Evolution in LeadershipPosted on: January 18, 2022
Last week, the Starbucks on the North Shore moved to a new building at 12th and Tranquille. It is a total move of 1 kilometer. The drive takes exactly 4 minutes if you don’t get stopped at the light. Yet, I heard numerous people say: “I’m not driving all the way over there!”
This statement reflects a basic human evolutionary flaw: we love our routines. Millennia ago, we were nomads, migrating toward the conditions that provided the greatest possibility of survival. Once we located a desirable area, weather conditions, food supply and social groupings, we settled in that area. Its how the world was populated. A cynic might say, we are lazy, as a species.
From a leadership lens, this desire to settle down (do the same thing the same way because its comfortable) can, over time, lead to the erosion of your leadership impact.
To refresh, leadership is defined as follows:
Leadership, at whatever level it takes place, is always about creating and maintaining a positive and trusting partnership with others, in order to develop and/or maintain a high degree of personal influence, which can create or effect positive outcomes.
In classes a few years ago, I used to perform a short version of my Wheel Leadership Assessment to give participants an understanding of their core approach to activities, others, and themselves. In most situations, a strong single lens of leadership would emerge. However, occasionally, we would get a leader whose results were less than clear, crossing multiple quadrants of the wheel. For the leaders whose results were clear, they assumed those who crossed lines were “less clear” on their leadership. In fact, the opposite is true. Leaders whose style crossed multiple lines were often the ones who were skilled at intuitively adapting to situations, shifting to understand the needs of the audience, or changing approaches to convince others about the voracity of their ideas.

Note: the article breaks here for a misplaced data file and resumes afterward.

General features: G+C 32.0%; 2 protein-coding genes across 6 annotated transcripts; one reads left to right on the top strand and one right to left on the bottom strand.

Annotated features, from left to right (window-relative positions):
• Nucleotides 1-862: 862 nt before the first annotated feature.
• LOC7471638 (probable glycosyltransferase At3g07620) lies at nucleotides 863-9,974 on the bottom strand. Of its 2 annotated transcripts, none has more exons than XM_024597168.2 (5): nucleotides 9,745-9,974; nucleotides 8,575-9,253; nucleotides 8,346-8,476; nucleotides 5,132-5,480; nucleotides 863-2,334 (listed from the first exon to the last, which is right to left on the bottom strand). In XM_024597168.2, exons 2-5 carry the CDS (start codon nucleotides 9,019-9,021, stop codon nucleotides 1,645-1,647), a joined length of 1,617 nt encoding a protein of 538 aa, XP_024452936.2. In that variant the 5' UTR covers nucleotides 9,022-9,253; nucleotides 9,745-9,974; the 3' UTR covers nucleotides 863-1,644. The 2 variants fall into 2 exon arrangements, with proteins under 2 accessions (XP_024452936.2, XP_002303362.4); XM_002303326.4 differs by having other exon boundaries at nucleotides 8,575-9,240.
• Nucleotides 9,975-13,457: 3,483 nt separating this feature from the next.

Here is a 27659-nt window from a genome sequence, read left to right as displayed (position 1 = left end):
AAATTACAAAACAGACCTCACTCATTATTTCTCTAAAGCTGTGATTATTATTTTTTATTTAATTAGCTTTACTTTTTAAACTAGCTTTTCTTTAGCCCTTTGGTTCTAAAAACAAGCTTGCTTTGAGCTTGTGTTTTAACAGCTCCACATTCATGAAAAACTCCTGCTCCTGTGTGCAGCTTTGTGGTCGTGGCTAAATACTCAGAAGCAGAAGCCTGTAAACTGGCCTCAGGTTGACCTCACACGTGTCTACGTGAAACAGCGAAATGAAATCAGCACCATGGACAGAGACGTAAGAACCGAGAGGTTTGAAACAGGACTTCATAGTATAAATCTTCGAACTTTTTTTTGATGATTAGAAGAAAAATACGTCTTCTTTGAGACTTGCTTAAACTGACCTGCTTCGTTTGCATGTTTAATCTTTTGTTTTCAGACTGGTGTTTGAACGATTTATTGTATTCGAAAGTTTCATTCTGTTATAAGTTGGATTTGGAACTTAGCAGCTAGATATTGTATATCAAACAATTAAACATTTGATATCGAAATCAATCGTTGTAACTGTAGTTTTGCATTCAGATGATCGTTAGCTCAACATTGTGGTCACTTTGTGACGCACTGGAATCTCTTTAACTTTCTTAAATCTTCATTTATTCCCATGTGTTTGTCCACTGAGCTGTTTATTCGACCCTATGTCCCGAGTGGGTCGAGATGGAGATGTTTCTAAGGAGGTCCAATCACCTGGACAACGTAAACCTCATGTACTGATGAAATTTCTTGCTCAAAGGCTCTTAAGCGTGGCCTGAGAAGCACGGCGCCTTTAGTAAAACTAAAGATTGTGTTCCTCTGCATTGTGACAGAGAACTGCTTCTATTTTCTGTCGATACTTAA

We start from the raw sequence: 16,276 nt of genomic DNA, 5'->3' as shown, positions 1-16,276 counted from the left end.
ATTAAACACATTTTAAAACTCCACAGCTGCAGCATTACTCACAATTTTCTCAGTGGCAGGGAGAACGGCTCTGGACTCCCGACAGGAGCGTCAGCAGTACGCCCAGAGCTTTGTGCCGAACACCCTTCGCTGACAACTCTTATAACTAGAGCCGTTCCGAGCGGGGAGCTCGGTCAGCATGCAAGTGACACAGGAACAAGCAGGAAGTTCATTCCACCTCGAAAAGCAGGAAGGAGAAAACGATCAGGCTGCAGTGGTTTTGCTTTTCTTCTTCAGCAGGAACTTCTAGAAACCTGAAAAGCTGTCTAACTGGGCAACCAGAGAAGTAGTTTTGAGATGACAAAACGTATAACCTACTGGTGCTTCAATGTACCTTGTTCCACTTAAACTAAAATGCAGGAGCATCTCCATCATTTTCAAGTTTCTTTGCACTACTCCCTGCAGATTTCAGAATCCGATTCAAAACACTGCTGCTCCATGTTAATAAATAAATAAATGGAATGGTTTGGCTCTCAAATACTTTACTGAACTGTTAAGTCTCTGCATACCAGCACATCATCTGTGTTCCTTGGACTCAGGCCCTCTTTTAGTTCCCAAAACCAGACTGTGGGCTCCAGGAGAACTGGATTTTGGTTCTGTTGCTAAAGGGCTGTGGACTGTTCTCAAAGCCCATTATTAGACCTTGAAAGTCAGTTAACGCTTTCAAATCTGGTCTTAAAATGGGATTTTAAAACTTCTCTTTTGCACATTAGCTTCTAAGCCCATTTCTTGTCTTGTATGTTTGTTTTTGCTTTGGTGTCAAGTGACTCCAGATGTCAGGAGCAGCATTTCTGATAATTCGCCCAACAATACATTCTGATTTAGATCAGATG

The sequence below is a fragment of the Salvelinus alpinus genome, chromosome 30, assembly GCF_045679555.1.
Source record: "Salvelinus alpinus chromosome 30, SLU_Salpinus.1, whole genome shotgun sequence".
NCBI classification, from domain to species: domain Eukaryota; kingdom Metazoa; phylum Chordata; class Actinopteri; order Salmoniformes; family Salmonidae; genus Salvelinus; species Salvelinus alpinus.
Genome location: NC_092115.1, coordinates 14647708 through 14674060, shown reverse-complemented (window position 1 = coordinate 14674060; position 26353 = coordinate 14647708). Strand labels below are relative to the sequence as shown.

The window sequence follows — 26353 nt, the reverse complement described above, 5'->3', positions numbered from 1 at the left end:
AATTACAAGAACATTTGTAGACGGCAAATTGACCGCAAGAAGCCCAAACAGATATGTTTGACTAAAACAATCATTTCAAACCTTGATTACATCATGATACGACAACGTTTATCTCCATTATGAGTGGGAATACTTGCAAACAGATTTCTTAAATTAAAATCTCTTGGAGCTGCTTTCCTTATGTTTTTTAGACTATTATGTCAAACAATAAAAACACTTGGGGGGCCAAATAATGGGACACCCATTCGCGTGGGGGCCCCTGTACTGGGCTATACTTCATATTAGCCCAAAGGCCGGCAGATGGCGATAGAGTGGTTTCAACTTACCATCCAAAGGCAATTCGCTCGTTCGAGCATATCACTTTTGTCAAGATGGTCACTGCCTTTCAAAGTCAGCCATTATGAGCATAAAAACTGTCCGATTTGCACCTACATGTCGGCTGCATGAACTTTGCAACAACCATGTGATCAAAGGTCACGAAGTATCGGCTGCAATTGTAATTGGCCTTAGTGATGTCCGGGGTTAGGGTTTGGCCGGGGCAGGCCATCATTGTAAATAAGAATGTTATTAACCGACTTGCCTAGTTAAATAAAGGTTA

They were/are what I call Evolutionary Leaders. They are highly adaptive to the situation, pivot their skill sets as required, and work to maximize the leadership outcomes in a situation.
This concept of evolutionary leadership has existed since leadership was first defined as a skill set. When we define a style by using a skill tool such as MBTI, DISC or others, what we are actually measuring is a “point in time.” In this exact moment, with these people (in the room with you), based on your professional network, and attributing your daily stressors “this is who you are.” This is limited to that exact moment. It can be argued that the moment you complete the assessment questionnaire, you change. You go from analytical to explorative, from potentially stressed to relaxed… the factors surrounding you change.
The short lesson here is that, hopefully, we all evolve in our leadership.
Great leaders are always aware of their impacts, always asking critical questions such as:
- Am I creating a pathway for others to follow?
- Am I leading with integrity and character?
- Have I learned, and am I honest about the lessons I’ve learned?
- Would another person be inspired to action because I led the way?
As we head into another election cycle in the coming months, I challenge you to look for signs of evolution in our civic leadership candidates.
- Who has started, with a thoughtful position on an issue and has evolved to become more thoughtful, over time?
- Who has exhibited an ability to build relationships, while still taking a stance on issues?
- Who is taking the time to educate, not react?
Effective leadership is an ever-evolving challenge, and as voters, it is our responsibility to reflect on who can best represent our needs and wants based on what is happening today, in our society.
To circle back to my opening thought about Starbucks, I hope there are candidates who are willing to go that extra distance, to take the slightly longer journey to the best outcome, to break out of their routines, and find innovative and responsive ways to tell us how they will be evolutionary leaders.